Under this rule, expert testimony accompanied by extracts from foreign legal material is the preferred method by which foreign law is determined. See Access Telecom, Inc. v. MCI Telecommunications Corp., 197 F.3d 694, 713 (5th Cir. 1999); Universe Sales Co., Ltd. v. Silver Castle, Ltd., 182 F.3d 1036, 1039 (9th Cir. 1999). See generally, Carolyn B. Lamb and K. Elizabeth Tang, Rule 44.1 and Proof of Foreign Law in Federal Court, 30 LITIGATION 31 (Fall 2003). And, in general, summary judgment is appropriate to determine the content of foreign law. Access Telecom, 197 F.3d at 713 (citing 9 Wright & Miller, Federal Practice and Procedure Civ.2d § 2444); Proof of Foreign Law in Federal Court at 31. In this regard, emphasis must be placed on the determination of the content of foreign law. A brief review of the expert's affidavit upon which the defendants rely suggests that defendants expect to employ expert testimony beyond what is contemplated by Rule 44.1. Defendants' expert, Mr. Burnes, appears to be qualified to testify as to the content of Ontario law.*fn3 He is a Barrister and Solicitor in Toronto, Ontario, and has been practicing exclusively in the area of personal injury and property damage claims since 1983. But he is not a medical expert. Yet, he seemingly resorts to medical expertise at various points in his affidavit. For example, Mr. Burnes states that he:


understand[s] from a review of medical documentation that the claimant, Mark Labuda, returned to work less than 30 days after the accident. The photographs appear to make reference to possible skin abrasions or scarring. Based upon a review of the medical documents and the photographs, it is my opinion that the Plaintiff, Mark Labuda, will not be capable of meeting the necessary "threshold" level to prove both permanent and also serious impairment of a physical, mental or psychological function. Under these circumstances, Mark Labuda will not be able to advance a claim for general damages.
(Ex. H, Burnes Aff., ¶ 20). While Mr. Burnes adverts to a review of "medical documents and the photographs," he does not describe in any detail what they consist of, what they show, or the basis upon which made his conclusory determination. An expert, who supplies nothing but a bottom line supplies nothing of value to the judicial process. Minasian v. Standard Chartered Bank, PLC, 109 F.3d 1212, 1216 (7th Cir. 1997). More importantly, Mr. Burnes' appropriate role — indeed his only role — is to provide his expertise as to how an Ontario court would determine whether Mr. Labuda meets the statutory threshold of permanent and serious impairment. His affidavit does not do that. It simply gives his opinion that the plaintiff cannot pass the test. Without a far greater degree of proof than has been adduced thus far, I cannot conclude that Ontario law requires the result defendants seek. Put another way, the affidavit that has been provided seeks to do far more than assist me in determining what the foreign law is. It seeks to resolve factual questions. That is not the function of a foreign law expert. Nieves-Villanueva v. Soto-Rivera, 133 F.3d 92, 99 (1st Cir. 1997). In Lithuanian Commerce Corp., Ltd. v. Sara Lee Hosiery, 177 F.R.D. 245 (D.N.J. 1997), for example, the plaintiff sought to introduce an expert report on foreign law pursuant to Rule 44.1. In the report, however, the expert also sought to assist the fact finder as to which facts to find in the case. The court explained "that use of an expert report to assist the court in its determination of foreign law is entirely different from use of an expert report, pursuant to Rule 702, Fed.R.Evid., to aid the jury in determining facts." 177 F.R.D. at 264.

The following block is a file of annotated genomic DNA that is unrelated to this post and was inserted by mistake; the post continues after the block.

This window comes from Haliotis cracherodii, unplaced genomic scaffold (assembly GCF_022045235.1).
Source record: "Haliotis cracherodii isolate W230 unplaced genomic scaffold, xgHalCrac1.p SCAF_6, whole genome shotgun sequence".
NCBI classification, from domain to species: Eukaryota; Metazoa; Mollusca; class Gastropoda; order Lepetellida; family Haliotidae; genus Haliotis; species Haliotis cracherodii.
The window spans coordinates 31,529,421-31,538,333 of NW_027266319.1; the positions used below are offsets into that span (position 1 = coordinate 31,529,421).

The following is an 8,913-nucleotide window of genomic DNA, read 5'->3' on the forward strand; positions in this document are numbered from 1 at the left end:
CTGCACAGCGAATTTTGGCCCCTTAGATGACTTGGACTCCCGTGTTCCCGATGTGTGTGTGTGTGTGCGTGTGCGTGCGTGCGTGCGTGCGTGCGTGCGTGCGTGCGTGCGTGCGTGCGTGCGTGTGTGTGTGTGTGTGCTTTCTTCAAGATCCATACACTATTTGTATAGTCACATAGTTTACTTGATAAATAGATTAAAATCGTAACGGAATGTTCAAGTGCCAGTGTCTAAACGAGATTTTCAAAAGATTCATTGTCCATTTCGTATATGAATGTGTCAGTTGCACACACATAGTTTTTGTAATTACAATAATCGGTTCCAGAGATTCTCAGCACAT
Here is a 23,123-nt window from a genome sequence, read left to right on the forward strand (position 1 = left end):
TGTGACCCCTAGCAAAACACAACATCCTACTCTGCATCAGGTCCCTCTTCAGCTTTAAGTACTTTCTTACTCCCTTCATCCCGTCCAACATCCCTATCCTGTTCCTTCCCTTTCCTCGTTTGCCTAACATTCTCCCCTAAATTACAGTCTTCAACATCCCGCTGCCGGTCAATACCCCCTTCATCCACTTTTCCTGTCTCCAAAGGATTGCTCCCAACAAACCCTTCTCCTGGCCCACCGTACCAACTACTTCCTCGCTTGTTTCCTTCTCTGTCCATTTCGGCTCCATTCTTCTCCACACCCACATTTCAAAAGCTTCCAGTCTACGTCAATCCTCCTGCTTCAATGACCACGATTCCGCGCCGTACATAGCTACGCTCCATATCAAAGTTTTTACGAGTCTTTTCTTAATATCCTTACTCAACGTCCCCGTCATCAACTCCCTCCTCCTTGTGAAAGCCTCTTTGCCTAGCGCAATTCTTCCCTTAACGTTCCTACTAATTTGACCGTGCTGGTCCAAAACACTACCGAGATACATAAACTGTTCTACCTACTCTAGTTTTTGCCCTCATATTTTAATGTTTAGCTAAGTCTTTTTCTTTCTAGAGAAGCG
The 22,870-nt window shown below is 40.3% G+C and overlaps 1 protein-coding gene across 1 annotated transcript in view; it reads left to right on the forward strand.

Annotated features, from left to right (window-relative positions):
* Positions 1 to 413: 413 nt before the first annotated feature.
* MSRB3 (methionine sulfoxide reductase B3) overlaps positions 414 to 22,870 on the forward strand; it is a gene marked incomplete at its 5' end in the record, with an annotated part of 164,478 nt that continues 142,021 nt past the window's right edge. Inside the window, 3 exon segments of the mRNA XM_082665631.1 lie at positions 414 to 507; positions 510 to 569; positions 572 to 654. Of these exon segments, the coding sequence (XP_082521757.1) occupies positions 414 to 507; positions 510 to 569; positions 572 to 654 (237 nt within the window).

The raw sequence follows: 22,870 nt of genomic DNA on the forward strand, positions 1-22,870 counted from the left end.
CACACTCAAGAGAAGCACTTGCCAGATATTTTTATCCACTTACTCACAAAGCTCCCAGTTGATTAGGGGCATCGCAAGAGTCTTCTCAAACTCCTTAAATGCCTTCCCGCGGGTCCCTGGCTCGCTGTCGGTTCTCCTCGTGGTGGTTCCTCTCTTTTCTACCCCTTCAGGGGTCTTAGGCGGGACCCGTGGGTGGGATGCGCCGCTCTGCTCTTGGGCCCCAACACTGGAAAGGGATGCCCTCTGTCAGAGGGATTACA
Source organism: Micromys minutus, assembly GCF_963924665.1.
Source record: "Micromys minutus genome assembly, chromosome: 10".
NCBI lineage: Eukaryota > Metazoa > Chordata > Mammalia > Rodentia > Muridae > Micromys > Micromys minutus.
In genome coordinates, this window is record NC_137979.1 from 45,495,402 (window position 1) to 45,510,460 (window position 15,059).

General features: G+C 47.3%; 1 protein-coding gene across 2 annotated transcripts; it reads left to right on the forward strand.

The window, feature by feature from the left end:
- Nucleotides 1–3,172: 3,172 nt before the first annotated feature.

Similarly, in ID Sec. Systems Canada, Inc. v. Checkpoint Systems, Inc., 198 F.Supp.2d 598 (E.D.Pa. 2002), the court considered an expert report dealing with contract law in the Province of Ontario. To the extent that the expert opined on the substantive provisions of Ontario contract law, the court found that the expert's report may assist the court in making a determination as to the substance of Ontario law. 198 F.Supp.2d at 623. To the extent the report extended beyond providing an analysis of Ontario law, and offered to assist the fact finder as to which facts to find, the court found the testimony improper under Rule 44.1. Accord Hexamedics v. Guidant Corp., No. CIV 00-2532(PAM/JGL), 2002 WL 246678, *7 (D.Minn. Feb. 8, 2002).

  The expert's affidavit goes beyond the permissible ambits of Rule 44.1. It does more than discuss the substance of Ontario law and the manner in which it is applied. It seeks to resolve questions of fact regarding the extent of the Labuda's injuries. Like the reports in Lithuanian Commerce Corp., ID Sec. Systems, and Hexamedics, it is improper. CONCLUSION

  For the foregoing reasons the defendants' combined motion regarding the application of Ontario law in this case and for summary judgment [26] is DENIED.


© 1992-2005 VersusLaw Inc.

Buy This Entire Record For $7.95

Official citation and/or docket number and footnotes (if any) for this case available with purchase.

Learn more about what you receive with purchase of this case.